The Domestic Church

Here’s something shocking that the bishops said about marriage—not the bishops in the Synod in Rome right now, but the Fathers of Vatican II. In Gaudium et Spes, they said that the task of being a father or mother is a munus, a Latin word that means service, gift, duty, and office. Continue Reading »

No Fear Mysticism

Walk into any Barnes & Noble and it won’t be long before you’re confronted with rows and rows—and rows—of self-help books, all different and yet all the same. They’ll usually have covers with a blown-up torso-up shot of their respective authors, arms crossed, sporting an immensely self-satisfied pearly white grin, or at the very least a knowing, penetrating look. They’ll almost certainly have titles which include colons, such as–and I’m now culling from a random selection of books that have been published within the past few months–“Playing Big: Find Your Voice, Your Mission, Your Message,” “Goals Suck: Why the Obsession with Goal-Setting is a Flawed Approach to Productivity and Life in General” (note that this author is making a valiant effort to be different), “Overworked and Overwhelmed: The Mindfulness Alternative,” and on and on. There are also often numbers involved, because steps are comforting. Joel Osteen is the king of these—“Your Best Life Now Study Guide: 7 Steps to Living at Your Full Potential,” “Become a Better You: 7 Keys to Improving Your Life Every Day,” etc. Even “Religion” and “Theology” sections of bookstores seem to have been encroached upon by this insidious book breed, so much so that I’ve often seen about one hundred titles like, “Sow and Grow: Planting God’s Word and Manifesting a Breakthrough” and only two or three of the spiritual classics a la Thomas a Kempis’s “The Imitation of Christ” or Augustine’s “Confessions”—and those tucked hastily into a corner. Continue Reading »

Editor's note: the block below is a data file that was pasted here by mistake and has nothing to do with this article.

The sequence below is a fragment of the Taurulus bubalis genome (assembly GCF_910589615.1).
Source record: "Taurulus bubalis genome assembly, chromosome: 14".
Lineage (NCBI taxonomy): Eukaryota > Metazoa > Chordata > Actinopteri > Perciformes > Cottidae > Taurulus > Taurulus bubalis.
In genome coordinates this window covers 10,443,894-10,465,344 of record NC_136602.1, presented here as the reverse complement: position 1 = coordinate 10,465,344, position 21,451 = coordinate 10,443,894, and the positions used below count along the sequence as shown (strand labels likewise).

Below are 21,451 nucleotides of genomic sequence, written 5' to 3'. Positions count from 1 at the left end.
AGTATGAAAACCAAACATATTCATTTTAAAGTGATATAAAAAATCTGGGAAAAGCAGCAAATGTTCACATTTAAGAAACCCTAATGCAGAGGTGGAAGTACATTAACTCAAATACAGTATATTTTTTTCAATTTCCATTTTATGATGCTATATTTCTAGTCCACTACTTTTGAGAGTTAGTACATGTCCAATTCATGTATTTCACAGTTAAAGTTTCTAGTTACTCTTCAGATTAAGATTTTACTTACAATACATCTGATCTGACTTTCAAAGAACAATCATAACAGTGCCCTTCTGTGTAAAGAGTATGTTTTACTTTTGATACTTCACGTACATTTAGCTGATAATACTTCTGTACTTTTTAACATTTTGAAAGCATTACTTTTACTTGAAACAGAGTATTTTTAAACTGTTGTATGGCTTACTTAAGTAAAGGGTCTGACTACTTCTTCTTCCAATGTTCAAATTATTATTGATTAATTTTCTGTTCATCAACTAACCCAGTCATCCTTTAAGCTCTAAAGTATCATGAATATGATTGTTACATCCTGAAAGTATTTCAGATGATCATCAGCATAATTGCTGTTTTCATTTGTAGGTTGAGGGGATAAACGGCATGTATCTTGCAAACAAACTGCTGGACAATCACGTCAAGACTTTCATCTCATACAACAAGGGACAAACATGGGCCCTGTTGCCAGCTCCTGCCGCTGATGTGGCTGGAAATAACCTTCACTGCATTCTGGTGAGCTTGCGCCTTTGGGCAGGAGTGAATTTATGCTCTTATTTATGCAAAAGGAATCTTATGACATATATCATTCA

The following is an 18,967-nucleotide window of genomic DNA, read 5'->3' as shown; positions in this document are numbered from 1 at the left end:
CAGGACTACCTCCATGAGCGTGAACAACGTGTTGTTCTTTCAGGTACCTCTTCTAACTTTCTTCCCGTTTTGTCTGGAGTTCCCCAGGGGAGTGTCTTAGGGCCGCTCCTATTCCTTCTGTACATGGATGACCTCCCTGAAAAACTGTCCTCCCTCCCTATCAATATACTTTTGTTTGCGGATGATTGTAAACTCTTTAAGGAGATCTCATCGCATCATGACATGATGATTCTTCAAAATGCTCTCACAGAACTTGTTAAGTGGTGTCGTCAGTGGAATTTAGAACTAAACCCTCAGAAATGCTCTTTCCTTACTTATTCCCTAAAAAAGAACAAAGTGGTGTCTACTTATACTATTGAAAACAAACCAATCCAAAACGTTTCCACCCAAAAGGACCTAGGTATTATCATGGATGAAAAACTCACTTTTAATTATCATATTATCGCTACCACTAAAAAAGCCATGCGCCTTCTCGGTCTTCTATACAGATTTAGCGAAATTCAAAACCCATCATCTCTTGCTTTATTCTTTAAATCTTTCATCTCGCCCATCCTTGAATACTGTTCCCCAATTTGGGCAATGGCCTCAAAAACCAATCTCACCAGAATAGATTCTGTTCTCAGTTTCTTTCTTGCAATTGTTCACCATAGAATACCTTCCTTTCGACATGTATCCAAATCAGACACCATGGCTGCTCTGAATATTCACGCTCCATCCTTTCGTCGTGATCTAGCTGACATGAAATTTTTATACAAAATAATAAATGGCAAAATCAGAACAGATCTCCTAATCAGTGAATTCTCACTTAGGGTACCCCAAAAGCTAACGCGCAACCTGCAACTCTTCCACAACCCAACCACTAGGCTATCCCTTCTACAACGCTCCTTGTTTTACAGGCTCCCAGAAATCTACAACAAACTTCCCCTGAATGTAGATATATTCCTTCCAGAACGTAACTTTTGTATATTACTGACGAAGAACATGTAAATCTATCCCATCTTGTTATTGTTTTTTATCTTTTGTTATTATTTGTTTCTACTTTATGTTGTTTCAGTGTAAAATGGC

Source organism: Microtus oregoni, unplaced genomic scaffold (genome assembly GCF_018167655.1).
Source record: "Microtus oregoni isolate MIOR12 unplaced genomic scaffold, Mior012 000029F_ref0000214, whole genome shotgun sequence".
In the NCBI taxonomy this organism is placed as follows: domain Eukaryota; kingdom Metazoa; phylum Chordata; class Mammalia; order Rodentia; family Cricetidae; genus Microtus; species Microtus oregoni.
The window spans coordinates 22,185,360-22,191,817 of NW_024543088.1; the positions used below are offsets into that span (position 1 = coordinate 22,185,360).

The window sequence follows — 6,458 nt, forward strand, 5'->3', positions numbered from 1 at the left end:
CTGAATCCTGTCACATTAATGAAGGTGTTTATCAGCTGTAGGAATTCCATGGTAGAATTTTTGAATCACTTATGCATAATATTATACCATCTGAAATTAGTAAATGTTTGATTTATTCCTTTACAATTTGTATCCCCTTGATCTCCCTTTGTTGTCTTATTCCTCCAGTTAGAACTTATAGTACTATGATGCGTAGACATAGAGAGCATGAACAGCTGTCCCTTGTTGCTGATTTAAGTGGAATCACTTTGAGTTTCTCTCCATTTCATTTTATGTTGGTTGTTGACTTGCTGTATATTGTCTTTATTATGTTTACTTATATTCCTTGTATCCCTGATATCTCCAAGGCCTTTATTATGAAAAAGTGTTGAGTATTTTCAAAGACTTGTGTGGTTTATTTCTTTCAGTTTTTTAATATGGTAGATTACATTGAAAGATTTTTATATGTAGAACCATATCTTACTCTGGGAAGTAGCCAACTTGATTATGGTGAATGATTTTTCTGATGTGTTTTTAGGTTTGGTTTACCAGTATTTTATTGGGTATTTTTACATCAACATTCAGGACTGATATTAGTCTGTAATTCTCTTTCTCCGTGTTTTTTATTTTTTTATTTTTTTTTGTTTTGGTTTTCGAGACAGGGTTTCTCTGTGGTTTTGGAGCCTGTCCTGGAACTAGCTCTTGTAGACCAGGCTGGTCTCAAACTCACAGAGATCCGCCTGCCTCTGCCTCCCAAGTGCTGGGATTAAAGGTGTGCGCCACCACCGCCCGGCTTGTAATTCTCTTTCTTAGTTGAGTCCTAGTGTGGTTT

Catholic Writers Take Notice

One year ago, in the December 2013 First Things issue, Dana Gioia regretted the decline of the Catholic writer in America. Whereas the mid-twentieth century literary scene was packed with Catholics (Flannery O’Connor, Katherine Anne Porter, Walker Percy, Jack Kerouac, Donald Westlake, Allen Tate, Robert Fitzgerald, Claude McKay, Claire Boothe Luce, Robert Giroux, Hugh Kenner), Gioia noted, today’s “aggressively secular literary culture” allows for only a few of them (Alice McDermott, Tobias Wolff, Richard Rodriguez). Continue Reading »

Catholicism, Sex, and Marriage

The Extraordinary Synod on the Family issued an interim “relatio” yesterday. This is a document meant to sum up the current state of discussion among the gathered bishops. George Weigel has written a definitive refutation of the media’s spin, which, predictably, interprets every sane (and commonplace) pastoral observation about the need for the Church to welcome sinners and accompany them in their efforts to seek sanctity as a sea change in Catholic teaching on sex and marriage. Continue Reading »